Tuesday, August 11, 2009

The Tablet, the LMS, the Usus Antiquior and the Foreword of Archbishop Vincent Nichols

Recently, there has been a great deal of discussion and commentary surrounding a rather controversial editorial commentary, The Old Rite put in its Place, in the British progressivist journal, The Tablet, which surrounds the matter of the place of the usus antiquior generally in the life of the Church and an upcoming usus antiquior training conference in the Archdiocese of Westminster which the Latin Mass Society of England and Wales is coordinating at All Saints Pastoral Centre from August 24th to 28th.

The general tone and flavour of that editorial can be summarized neatly by this statement: "...the Tridentine Rite can henceforth take its proper – and necessarily marginal – place in the life of the Catholic Church." Clearly this is problematic.

The matter was spurred on because of a foreword that was included by Archbishop Vincent Nichols in the booklet that is being prepared for that same training conference.

While the aforementioned editorial was suggestive of a general slight against the usus antiquior and could even be understood as attempting to portray Archbishop Nichols against Pope Benedict XVI, another article in The Tablet, Westminster warns Latin Mass supporters, instead suggested that the motivation for the foreword was that "[t]here have been questions over whether elements within the LMS see the newer form of the Mass as valid." The article continues, suggesting that "[t]his was part of a dispute within the society earlier this year when more moderate members of the leadership resigned..." after "some on the leadership committee where unhappy when Archbishop Nichols celebrated the new rite in Latin at a conference at Merton College in 2007." In other words, it is suggesting that the letter targets a certain stream of thought found within some members of the LMS -- and really, with some within the "traditionalist movement" generally as we have recently discussed here.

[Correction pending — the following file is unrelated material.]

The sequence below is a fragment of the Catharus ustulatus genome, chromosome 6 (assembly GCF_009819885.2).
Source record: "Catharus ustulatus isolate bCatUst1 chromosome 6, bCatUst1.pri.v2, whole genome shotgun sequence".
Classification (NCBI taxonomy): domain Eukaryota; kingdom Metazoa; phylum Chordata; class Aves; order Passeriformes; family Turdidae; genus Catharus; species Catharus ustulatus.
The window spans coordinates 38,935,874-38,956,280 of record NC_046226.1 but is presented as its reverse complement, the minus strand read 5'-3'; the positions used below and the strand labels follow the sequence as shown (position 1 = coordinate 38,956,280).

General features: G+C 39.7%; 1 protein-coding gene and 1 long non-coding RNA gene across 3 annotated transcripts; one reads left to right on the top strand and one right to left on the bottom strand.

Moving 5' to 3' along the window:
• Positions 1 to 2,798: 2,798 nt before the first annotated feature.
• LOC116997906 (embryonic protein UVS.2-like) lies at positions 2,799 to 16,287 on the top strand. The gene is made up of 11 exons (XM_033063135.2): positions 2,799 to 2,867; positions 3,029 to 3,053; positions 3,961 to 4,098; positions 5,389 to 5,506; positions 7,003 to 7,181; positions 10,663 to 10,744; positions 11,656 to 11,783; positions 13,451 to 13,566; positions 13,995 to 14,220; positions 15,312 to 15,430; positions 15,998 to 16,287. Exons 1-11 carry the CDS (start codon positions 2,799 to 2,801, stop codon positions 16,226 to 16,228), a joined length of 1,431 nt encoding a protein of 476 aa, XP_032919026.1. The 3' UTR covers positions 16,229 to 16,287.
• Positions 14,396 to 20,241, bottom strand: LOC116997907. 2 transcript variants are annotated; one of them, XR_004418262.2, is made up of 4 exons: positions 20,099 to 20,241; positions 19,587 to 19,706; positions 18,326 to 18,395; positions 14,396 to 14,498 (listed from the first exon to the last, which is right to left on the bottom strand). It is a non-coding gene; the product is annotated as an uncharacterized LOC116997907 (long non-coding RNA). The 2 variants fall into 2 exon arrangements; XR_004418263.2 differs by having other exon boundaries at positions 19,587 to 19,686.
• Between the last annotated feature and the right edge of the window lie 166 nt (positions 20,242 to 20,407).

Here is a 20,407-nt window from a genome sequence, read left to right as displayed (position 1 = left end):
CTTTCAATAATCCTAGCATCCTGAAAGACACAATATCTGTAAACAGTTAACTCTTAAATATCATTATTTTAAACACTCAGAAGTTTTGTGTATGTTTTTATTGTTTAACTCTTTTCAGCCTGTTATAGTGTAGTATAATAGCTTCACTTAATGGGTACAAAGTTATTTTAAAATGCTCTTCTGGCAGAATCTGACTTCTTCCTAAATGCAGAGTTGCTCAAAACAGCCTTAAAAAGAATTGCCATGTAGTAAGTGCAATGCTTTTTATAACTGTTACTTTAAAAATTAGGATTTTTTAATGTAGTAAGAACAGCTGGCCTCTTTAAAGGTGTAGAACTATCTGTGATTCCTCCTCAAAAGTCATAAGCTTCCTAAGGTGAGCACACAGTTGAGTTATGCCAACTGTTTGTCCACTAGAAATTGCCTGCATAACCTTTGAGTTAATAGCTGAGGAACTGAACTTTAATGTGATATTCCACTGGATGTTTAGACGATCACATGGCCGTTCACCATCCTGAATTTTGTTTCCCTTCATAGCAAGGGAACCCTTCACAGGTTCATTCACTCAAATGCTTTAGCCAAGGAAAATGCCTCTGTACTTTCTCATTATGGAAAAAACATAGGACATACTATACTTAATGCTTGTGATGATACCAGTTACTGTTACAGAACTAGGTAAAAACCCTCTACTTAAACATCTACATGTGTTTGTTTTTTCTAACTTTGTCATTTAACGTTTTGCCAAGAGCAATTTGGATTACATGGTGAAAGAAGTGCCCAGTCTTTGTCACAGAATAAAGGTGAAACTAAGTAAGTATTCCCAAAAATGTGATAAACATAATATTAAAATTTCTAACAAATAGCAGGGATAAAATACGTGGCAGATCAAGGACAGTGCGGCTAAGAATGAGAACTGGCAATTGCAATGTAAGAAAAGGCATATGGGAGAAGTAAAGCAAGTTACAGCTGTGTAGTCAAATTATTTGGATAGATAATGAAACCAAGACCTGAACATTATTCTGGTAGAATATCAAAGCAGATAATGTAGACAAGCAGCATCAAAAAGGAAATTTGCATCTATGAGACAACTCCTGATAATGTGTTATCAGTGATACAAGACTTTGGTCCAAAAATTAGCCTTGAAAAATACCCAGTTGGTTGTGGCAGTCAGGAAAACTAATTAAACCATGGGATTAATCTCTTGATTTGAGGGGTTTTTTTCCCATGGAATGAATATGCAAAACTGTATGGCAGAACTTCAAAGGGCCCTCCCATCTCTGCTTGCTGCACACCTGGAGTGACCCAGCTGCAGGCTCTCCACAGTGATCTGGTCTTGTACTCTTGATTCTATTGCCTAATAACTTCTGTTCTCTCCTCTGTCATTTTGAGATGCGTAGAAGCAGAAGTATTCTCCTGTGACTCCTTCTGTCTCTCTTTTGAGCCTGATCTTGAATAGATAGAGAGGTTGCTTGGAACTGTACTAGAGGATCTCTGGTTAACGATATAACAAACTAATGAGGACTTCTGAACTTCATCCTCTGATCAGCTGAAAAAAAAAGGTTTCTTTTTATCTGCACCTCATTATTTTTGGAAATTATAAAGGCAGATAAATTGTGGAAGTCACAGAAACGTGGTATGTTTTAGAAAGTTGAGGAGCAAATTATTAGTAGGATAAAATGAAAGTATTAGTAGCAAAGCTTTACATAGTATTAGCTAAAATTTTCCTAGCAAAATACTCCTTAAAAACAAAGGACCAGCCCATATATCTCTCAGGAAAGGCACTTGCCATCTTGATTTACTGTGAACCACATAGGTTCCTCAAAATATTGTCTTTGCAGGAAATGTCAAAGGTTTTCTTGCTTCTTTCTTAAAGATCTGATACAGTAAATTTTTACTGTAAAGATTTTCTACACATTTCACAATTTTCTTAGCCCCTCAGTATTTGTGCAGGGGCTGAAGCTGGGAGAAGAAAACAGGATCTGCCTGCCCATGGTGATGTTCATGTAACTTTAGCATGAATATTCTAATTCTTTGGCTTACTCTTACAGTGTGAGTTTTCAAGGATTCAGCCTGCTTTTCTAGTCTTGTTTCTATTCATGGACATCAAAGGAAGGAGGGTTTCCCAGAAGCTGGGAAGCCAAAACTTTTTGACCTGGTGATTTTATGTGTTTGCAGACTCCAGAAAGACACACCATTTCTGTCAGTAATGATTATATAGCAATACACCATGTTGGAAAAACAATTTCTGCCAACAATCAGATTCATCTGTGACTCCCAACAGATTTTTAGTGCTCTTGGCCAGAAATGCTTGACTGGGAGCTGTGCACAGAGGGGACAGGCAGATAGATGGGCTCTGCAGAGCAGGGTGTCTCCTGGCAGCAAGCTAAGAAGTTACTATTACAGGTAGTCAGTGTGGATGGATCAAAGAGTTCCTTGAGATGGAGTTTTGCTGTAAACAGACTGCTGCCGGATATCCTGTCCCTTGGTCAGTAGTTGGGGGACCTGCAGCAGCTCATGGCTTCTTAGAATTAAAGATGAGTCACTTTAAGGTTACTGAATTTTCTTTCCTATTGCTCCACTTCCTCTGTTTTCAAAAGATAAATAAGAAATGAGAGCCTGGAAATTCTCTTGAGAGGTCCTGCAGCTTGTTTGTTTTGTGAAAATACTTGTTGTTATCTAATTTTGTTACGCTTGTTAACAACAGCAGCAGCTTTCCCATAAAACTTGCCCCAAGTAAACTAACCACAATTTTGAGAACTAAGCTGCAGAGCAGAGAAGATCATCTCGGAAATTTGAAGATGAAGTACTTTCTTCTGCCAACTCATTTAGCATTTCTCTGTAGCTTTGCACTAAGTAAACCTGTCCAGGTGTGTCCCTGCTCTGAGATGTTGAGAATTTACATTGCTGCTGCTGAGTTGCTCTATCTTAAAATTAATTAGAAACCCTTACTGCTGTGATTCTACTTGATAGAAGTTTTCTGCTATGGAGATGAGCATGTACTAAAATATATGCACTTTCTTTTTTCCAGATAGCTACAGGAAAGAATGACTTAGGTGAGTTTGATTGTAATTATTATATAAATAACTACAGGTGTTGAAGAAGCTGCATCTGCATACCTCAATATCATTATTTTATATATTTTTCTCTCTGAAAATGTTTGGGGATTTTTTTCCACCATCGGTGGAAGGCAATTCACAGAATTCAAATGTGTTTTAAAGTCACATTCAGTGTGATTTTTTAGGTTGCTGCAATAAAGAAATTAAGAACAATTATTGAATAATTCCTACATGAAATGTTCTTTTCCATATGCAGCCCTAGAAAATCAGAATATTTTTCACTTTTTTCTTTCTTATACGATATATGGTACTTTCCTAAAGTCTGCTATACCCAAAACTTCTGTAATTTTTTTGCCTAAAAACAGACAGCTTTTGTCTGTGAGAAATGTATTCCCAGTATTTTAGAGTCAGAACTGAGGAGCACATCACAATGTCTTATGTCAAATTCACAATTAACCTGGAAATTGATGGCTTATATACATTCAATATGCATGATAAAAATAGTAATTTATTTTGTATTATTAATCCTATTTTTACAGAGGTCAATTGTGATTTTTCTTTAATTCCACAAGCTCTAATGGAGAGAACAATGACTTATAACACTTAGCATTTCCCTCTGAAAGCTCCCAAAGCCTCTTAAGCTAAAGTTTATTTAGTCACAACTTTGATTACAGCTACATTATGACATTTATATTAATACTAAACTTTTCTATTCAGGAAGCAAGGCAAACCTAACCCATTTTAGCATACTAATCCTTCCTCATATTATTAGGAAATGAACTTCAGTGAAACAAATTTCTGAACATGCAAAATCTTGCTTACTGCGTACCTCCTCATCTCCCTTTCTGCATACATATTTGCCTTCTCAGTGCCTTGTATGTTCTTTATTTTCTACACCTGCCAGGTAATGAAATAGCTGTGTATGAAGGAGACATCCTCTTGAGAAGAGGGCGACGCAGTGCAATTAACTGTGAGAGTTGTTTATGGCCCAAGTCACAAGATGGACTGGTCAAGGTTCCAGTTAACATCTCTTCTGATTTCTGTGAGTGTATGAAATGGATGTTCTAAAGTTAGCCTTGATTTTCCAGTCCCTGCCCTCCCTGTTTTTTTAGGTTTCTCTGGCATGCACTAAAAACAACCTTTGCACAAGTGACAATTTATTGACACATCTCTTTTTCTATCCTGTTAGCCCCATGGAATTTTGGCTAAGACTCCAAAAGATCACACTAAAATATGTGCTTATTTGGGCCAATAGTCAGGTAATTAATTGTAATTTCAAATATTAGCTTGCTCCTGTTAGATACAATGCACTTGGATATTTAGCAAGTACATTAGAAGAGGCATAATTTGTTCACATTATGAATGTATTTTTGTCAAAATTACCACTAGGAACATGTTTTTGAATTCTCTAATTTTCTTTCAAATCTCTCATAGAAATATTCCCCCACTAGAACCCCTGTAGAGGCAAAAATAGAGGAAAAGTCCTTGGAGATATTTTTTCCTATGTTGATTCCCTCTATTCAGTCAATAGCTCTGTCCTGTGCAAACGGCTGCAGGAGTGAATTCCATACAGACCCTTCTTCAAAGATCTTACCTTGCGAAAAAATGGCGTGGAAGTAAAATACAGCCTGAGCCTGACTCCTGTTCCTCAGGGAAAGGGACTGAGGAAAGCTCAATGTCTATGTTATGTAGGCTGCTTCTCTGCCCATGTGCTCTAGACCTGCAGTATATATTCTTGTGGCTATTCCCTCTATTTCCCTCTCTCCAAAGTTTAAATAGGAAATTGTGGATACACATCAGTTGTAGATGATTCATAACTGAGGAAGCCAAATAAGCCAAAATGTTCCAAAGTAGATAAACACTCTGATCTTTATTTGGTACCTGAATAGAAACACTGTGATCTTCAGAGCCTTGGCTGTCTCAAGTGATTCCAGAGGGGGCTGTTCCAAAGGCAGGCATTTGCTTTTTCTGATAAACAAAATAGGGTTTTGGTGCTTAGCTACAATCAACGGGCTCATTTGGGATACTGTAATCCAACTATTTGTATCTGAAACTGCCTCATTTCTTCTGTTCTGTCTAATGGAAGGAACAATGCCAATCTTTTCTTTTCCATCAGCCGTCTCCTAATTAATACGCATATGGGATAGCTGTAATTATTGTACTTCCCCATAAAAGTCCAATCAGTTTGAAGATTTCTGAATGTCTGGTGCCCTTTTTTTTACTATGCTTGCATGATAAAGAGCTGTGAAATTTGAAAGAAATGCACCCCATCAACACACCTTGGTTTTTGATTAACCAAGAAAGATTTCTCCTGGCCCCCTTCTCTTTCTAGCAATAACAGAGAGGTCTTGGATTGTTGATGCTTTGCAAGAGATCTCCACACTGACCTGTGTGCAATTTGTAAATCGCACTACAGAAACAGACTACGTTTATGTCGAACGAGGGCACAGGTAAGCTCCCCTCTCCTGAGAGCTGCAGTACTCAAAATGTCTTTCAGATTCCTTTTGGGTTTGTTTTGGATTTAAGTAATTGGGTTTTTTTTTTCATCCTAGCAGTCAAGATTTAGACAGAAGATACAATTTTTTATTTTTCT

Ever since there has been much indirect discussion of this foreword by way of these two articles, though the foreword itself has not been presented to my knowledge. Accordingly, the NLM thought it would source out the full text of Archbishop Nichols foreword so that people might read it and consider it for themselves.

Here is the text of that foreword in full.

Priests’ Residential Training Conference, 24-28 August 2009
All Saints Pastoral Centre, London Colney, Herts

Message from the Most Reverend Vincent Nichols
Archbishop of Westminster.

I welcome this short Training Conference provided by the Diocese of Westminster in conjunction with the Latin Mass Society. This is the correct description of this event. In both the teaching and law of the Church it is the bishop who has responsibility for the provision and oversight of the Liturgy.